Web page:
Primary pulmonary hypertension is now known as (PAH). The name was changed in 1998 because it was determined to be more descriptive of the condition.

PAH is a disorder characterized by an abnormal increase in pulmonary artery pressure, normal pulmonary capillary wedge pressure, and increased pulmonary vascular resistance. A gradual increase of pulmonary artery pressure can lead to eventual right-heart failure and death. Increases in pulmonary arterial pressure are the most important indicators of PAH.

Imaging tests are used to look inside the body for a diagnosis. Enlarged arteries or damage to the heart are sure signs of PAH. Medications are used to slow heart damage and deal with symptoms.

Even with treatment, about one-third of people with PAH will die of diagnosis. Thanks to new treatments, this number is an improvement from the 50 percent who used to die within 3 years. The medical community hopes to find a cure to stop the damage of PAH.

The cause of PAH can be either idiopathic (IPAH) or familial (FPAH). Idiopathic diseases arise spontaneously, and their causes are unknown. Familial diseases are genetically passed down through families.

Environmental factors and medications are believed to be possible causes of IPAH.

Possible causes of IPAH:

  • appetite suppressants (aminorex, fenfluramine, dexfenfluramine, etc.)
  • hormone therapy (which may explain why more women than men have the disease)

Most cases of FPAH arise from a mutation in the BMPR2 gene. Severe cases are generally linked to the presence of the mutation. Although the mutation may be present at birth, the disease may take months or years to appear.

The characteristic symptom of PAH is an increase in pulmonary vascular resistance. This causes an increase in pressure on the right ventricle of the heart. That problem leads to trouble in filling the left part of the heart. Eventually, the heart fails as a result.

Common symptoms of PAH are:

  • difficult or labored breathing on exertion
  • fatigue, caused by the heart having to pump harder and harder
  • nearly fainting
  • fainting

Read more: The symptoms of pulmonary arterial hypertension »

PAH is still not well understood. Research has found certain diseases that may make a person more likely to develop PAH:

  • The exact link is unknown, but the rate for developing PAH among people with human immunodeficiency virus (HIV) is 0.5 percent, which is than in the general population.
  • In of FPAH, the person has a mutation in the 2(BNP2) gene.
  • PAH is noted in of people with portal hypertension (increased pressure in the veins that carry blood from the gastrointestinal tract and organs to the liver).
  • Certain unrepaired, congenital heart abnormalities also may make someone more likely to develop PAH.

Diagnosis isn’t easy, because damage inside the heart can’t be seen during a routine examination. Doctors try to rule out all other causes of pulmonary hypertension before a diagnosis is made. Your doctor may order some or all of the following tests:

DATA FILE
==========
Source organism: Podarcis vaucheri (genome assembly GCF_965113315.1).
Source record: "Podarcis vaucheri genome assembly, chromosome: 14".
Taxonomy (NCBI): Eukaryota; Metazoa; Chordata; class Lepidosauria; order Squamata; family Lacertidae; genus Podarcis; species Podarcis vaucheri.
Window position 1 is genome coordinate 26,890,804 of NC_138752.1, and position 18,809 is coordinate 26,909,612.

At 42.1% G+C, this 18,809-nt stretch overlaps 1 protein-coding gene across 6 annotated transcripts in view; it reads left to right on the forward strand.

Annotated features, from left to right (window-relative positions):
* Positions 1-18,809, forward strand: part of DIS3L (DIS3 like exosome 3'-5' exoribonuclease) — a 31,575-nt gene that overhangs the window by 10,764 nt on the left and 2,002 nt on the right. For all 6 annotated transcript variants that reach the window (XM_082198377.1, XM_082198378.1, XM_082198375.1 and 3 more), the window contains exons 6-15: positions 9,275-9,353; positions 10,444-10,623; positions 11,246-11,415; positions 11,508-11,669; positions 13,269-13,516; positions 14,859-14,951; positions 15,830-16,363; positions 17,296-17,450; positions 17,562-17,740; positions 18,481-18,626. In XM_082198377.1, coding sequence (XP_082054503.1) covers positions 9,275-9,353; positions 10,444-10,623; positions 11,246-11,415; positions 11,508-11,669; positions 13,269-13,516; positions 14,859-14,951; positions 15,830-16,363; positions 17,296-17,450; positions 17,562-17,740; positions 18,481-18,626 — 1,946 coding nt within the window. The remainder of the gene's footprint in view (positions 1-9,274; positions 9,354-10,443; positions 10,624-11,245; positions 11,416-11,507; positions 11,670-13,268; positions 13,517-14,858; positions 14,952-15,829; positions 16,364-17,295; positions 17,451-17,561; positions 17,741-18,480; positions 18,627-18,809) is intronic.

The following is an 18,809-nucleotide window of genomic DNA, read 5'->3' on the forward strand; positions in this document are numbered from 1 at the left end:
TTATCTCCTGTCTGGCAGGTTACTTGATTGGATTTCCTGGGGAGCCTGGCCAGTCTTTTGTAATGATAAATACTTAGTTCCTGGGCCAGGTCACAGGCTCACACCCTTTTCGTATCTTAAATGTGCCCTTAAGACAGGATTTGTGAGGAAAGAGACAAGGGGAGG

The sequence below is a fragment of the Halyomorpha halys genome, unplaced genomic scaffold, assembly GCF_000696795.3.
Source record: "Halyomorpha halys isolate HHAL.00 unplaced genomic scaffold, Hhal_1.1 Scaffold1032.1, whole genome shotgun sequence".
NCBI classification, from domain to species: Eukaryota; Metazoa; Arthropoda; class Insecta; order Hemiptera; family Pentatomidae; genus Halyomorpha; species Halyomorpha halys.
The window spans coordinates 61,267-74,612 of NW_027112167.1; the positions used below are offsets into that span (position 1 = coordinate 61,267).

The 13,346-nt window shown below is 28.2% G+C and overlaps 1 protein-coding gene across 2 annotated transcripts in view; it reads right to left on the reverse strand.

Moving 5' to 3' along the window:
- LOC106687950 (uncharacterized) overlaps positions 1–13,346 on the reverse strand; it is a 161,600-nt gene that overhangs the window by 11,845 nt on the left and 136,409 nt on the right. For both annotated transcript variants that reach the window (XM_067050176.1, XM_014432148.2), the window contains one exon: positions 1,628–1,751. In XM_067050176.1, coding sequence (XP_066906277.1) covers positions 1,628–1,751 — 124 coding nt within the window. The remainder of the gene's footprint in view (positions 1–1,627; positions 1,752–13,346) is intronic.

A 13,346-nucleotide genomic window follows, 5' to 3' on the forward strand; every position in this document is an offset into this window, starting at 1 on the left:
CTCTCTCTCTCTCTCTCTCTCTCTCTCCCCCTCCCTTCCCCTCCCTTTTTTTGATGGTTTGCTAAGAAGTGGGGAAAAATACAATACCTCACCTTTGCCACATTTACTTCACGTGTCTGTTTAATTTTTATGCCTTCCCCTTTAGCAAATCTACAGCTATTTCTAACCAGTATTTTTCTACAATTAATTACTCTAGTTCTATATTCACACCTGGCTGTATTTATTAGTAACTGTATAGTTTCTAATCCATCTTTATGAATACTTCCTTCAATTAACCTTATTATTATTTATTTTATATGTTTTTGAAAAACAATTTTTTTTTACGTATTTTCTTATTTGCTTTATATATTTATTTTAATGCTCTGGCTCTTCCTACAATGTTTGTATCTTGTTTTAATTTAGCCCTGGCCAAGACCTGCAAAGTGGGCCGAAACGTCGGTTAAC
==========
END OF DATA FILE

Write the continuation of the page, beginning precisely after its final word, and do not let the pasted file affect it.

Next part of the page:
• electrocardiogram to look for proof of right ventricle damage or strain
  • chest X-ray to look for enlarged arteries from the overworking heart
  • computed tomography (CT) scan to see enlarged pulmonary arteries and the right ventricle
  • transthoracic echocardiography to look at the size and motion of the heart, function of the heart valves, etc. (essential for diagnosis)
  • 6-minute test to assess exercise endurance by having the person being tested be physically active for 6 minutes
  • lung biopsy, done only if PAH is not assumed to be your primary disease

Treatments for PAH are meant to reduce symptoms and prolong life. Doctors often begin treatments late in the disease, because it’s hard to detect.

The FDA has approved several medications for PAH. They can ease symptoms and improve physical function. None of the medications can completely relieve the symptoms of PAH and some are extremely expensive, costing .


  • prostacyclins, the first new treatment for pulmonary hypertension
  • endothelial receptor antagonists, which relax blood vessels
  • phosphodiesterase inhibitors, which relax the muscles of the arterial walls to widen blood vessels

Other treatment

  • heart-lung transplantation, although this is only done in certain cases
  • restriction of physical activity

Although modern treatment has come a long way, one-third of all people with PAH will die within three years of diagnosis.

Death is an expectation and a common occurrence with PAH, because no cure or effective treatment exists. The medications that are available to treat symptoms can extend life for a while, but they can’t stop eventual terminal heart failure.

Keep reading: Pulmonary arterial hypertension: Prognosis and life expectancy »


Are there any steps someone can take to prevent developing PAH?


Pulmonary arterial hypertension cannot always be prevented. However, some conditions that can lead to PAH can be prevented or controlled to reduce the risk of developing PAH. These conditions include coronary artery disease, hypertension, chronic liver disease (most often related to fatty liver, alcohol, and viral hepatitis), HIV, and chronic lung disease, especially related to smoking and environmental exposures.

Graham Rogers, MDAnswers represent the opinions of our medical experts. All content is strictly informational and should not be considered medical advice.